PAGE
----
Ondato launched a new AI-enabled ID forensics system that makes it difficult to submit spoof documents, such as altered photos, ID papers, and deep fake videos, as part of any customer on-boarding process.
The current scale of hacking and ID theft means that fraudsters have a better chance of finding a photo that matches their target scam. While these spoof documents may pass an “eye test”, Ondato’s AI algorithms notice any discrepancies in the data and flag them as attempted fraud.
By October 2021, nearly 281.5 million people had been affected by some sort of data breach. And in November, a hacker leaked a database for Argentina’s entire population – over 45 million individuals – divulging information that could be adapted to spoof less-advanced detection measures. The hacked data is now being sold in private circles.
Ondato’s new spoofing detection product protects legitimate customers by preventing stolen documents being used without their knowledge in identity theft hacks. Such risks are on the rise. The system automatically and instantly detects attempts to submit altered documents in an attempt to bypass identification measures and open a customer account fraudulently.
It provides banks, other financial institutions and any entity obliged to perform KYC processes with the highest available level of protection and the assurance they are on-boarding legitimate customers in full compliance with KYC and AML regulations.
Liudas Kanapienis, CEO and co-founder of Ondato, says: “ID theft and fraudulent account openings are a major and growing problem for individuals and for financial institutions too. If banks can’t trust customers’ ID documents, then they can’t be confident they are complying with local and international regulations. Ondato solves this challenge with new algorithms and machine learning that provide the most effective level of ID document checks currently available.”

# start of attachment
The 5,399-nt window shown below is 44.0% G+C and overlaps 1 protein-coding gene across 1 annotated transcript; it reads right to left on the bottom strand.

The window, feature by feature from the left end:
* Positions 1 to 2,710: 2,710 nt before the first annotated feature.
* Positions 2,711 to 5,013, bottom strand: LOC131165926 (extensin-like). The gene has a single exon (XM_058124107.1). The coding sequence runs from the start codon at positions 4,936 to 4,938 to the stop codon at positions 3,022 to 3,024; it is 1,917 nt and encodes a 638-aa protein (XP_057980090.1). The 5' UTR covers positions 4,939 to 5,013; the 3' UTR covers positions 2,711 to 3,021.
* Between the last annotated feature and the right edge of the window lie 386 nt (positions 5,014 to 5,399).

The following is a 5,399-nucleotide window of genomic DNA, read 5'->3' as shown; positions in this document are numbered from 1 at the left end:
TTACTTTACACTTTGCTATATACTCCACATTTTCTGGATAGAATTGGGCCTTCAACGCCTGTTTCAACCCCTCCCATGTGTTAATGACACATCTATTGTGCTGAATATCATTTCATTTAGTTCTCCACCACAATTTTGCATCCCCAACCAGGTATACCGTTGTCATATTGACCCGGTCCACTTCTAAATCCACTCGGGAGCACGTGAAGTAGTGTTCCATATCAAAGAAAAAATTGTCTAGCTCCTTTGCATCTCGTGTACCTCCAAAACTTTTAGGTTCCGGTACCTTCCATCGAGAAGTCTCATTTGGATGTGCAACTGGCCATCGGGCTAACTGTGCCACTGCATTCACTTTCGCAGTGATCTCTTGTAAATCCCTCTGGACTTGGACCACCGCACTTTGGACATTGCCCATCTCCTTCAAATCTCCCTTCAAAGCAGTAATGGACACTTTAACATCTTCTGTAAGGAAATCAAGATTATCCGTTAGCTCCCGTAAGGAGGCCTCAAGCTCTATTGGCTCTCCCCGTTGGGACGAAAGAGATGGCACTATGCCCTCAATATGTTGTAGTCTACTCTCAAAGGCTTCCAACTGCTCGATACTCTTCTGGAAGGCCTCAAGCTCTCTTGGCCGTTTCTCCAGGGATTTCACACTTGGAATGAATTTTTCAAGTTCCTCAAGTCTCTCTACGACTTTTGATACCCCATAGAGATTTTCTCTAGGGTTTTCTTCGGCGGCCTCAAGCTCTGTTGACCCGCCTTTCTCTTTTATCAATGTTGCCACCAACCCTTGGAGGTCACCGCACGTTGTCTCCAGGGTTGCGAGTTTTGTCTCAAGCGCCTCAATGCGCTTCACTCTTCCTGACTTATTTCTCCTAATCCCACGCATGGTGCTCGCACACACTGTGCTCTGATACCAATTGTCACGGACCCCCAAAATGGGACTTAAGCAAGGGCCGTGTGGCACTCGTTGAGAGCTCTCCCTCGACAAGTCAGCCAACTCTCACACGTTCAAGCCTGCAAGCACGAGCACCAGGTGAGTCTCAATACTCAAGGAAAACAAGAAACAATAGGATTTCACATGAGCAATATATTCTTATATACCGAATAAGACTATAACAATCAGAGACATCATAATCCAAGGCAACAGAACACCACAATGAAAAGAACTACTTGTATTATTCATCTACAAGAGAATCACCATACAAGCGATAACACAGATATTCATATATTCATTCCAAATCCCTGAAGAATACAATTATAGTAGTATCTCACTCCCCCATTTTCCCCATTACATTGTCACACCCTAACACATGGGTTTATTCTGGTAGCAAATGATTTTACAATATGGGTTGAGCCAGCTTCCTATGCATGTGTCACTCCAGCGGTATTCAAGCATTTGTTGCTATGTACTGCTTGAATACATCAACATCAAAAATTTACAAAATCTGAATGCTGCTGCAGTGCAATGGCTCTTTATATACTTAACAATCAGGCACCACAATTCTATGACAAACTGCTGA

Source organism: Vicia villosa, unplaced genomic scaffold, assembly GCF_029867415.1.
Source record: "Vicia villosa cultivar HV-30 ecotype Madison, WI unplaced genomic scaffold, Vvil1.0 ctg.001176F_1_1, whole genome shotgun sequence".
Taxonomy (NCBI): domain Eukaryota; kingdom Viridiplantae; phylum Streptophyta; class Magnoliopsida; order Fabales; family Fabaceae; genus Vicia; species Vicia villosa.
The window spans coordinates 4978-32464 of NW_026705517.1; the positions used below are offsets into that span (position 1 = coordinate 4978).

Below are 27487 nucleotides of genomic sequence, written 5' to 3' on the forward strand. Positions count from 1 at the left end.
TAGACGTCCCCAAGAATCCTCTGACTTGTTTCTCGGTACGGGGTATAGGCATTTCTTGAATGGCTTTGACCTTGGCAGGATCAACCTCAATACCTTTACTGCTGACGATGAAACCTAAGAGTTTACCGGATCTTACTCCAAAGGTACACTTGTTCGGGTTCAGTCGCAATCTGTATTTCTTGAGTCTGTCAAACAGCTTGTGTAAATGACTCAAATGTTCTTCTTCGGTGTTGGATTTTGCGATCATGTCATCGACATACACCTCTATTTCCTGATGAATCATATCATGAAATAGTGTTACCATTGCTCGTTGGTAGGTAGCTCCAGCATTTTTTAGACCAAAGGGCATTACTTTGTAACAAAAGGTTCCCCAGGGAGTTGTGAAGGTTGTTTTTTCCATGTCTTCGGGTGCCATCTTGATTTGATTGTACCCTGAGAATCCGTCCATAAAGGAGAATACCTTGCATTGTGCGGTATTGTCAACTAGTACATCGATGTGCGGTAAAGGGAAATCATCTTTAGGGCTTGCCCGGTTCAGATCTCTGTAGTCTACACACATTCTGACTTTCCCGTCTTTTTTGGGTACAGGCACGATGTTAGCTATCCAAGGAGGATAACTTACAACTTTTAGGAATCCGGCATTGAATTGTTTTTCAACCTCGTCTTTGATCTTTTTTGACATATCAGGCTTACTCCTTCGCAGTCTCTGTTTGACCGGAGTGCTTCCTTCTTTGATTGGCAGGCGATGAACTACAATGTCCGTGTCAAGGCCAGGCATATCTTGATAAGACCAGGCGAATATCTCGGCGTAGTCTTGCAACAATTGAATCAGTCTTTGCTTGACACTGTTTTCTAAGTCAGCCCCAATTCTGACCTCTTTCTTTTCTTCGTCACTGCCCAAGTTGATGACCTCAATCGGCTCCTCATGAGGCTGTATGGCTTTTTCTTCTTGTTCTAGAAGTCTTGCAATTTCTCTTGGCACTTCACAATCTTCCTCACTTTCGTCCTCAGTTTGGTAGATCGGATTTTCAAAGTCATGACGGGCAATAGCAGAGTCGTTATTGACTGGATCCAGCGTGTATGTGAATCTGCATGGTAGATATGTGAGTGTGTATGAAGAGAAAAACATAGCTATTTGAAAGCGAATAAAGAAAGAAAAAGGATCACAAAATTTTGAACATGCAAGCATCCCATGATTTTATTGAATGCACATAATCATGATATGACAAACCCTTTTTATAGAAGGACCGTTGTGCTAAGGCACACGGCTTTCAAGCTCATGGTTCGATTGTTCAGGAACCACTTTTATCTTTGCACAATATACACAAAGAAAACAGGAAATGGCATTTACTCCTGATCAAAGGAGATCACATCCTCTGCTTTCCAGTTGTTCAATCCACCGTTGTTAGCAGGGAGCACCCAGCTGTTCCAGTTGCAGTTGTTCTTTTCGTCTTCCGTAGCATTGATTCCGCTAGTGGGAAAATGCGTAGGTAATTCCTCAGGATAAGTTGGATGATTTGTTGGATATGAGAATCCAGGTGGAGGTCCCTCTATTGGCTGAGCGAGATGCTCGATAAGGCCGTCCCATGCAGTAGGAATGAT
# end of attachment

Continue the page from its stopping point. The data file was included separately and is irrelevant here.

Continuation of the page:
Ondato is using algorithms and machine learning to detect document alterations. The solution detects various combinations of spoof attempts involving replays, reprints, image alterations and physical spoofing.
Ondato’s system checks if a video feed that claims to be the likeness of a new customer is in fact fake images being broadcast from a screen. This replay fraud is detectable in various ways, for example, if the screen has edges or there are flickering patterns. It protects you against live stream forgeries.
Attempts to alter documents are detected from irregularities between font sizes, the distance between letters, and artifacts – inconsistencies within an image’s compression as a result of attempted fraud. Image alterations are revealed by pixel distortion analysis that looks for pixels in the wrong places due to photo alteration, and alterations to uploaded files’ metadata.
Ondato also checks for physical spoofing, where alterations are made to part of a document, for example, if another image or part of an image has been glued on or physically printed on a piece of paper. Techniques here include analysing the image depth, the registry data and unexpected shadows.